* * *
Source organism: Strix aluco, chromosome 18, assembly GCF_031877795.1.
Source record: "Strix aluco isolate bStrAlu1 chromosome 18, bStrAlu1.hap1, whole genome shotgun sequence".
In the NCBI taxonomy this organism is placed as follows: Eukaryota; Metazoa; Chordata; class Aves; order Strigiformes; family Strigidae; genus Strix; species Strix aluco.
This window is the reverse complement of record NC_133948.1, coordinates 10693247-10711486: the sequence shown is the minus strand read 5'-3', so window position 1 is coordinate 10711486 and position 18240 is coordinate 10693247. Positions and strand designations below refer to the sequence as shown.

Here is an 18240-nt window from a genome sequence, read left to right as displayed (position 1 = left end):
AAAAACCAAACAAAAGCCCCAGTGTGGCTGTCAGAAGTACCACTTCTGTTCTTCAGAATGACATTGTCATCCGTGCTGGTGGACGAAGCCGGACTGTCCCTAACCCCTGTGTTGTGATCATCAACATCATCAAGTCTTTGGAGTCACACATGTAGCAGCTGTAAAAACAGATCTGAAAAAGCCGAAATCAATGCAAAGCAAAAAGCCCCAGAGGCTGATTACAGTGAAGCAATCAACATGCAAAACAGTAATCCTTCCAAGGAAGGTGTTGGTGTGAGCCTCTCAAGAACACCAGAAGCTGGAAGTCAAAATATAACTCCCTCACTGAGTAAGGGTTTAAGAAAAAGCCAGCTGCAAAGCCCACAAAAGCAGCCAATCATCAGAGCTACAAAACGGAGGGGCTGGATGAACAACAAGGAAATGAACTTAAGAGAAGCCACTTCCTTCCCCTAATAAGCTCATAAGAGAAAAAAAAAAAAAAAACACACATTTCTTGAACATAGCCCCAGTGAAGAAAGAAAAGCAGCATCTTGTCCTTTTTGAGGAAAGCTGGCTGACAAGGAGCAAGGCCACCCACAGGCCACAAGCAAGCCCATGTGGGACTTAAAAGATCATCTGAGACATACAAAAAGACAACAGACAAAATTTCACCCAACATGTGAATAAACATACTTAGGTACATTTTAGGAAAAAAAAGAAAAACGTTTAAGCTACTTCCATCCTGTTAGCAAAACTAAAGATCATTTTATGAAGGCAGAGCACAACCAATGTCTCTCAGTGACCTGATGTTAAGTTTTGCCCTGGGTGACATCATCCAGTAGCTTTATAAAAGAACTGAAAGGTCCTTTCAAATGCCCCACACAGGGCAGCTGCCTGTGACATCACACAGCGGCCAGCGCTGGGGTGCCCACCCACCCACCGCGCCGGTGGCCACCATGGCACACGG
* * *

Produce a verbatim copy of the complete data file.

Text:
Source organism: Strix aluco, chromosome 18, assembly GCF_031877795.1.
Source record: "Strix aluco isolate bStrAlu1 chromosome 18, bStrAlu1.hap1, whole genome shotgun sequence".
In the NCBI taxonomy this organism is placed as follows: Eukaryota; Metazoa; Chordata; class Aves; order Strigiformes; family Strigidae; genus Strix; species Strix aluco.
This window is the reverse complement of record NC_133948.1, coordinates 10693247-10711486: the sequence shown is the minus strand read 5'-3', so window position 1 is coordinate 10711486 and position 18240 is coordinate 10693247. Positions and strand designations below refer to the sequence as shown.

Here is an 18240-nt window from a genome sequence, read left to right as displayed (position 1 = left end):
AAAAACCAAACAAAAGCCCCAGTGTGGCTGTCAGAAGTACCACTTCTGTTCTTCAGAATGACATTGTCATCCGTGCTGGTGGACGAAGCCGGACTGTCCCTAACCCCTGTGTTGTGATCATCAACATCATCAAGTCTTTGGAGTCACACATGTAGCAGCTGTAAAAACAGATCTGAAAAAGCCGAAATCAATGCAAAGCAAAAAGCCCCAGAGGCTGATTACAGTGAAGCAATCAACATGCAAAACAGTAATCCTTCCAAGGAAGGTGTTGGTGTGAGCCTCTCAAGAACACCAGAAGCTGGAAGTCAAAATATAACTCCCTCACTGAGTAAGGGTTTAAGAAAAAGCCAGCTGCAAAGCCCACAAAAGCAGCCAATCATCAGAGCTACAAAACGGAGGGGCTGGATGAACAACAAGGAAATGAACTTAAGAGAAGCCACTTCCTTCCCCTAATAAGCTCATAAGAGAAAAAAAAAAAAAAAACACACATTTCTTGAACATAGCCCCAGTGAAGAAAGAAAAGCAGCATCTTGTCCTTTTTGAGGAAAGCTGGCTGACAAGGAGCAAGGCCACCCACAGGCCACAAGCAAGCCCATGTGGGACTTAAAAGATCATCTGAGACATACAAAAAGACAACAGACAAAATTTCACCCAACATGTGAATAAACATACTTAGGTACATTTTAGGAAAAAAAAGAAAAACGTTTAAGCTACTTCCATCCTGTTAGCAAAACTAAAGATCATTTTATGAAGGCAGAGCACAACCAATGTCTCTCAGTGACCTGATGTTAAGTTTTGCCCTGGGTGACATCATCCAGTAGCTTTATAAAAGAACTGAAAGGTCCTTTCAAATGCCCCACACAGGGCAGCTGCCTGTGACATCACACAGCGGCCAGCGCTGGGGTGCCCACCCACCCACCGCGCCGGTGGCCACCATGGCACACGG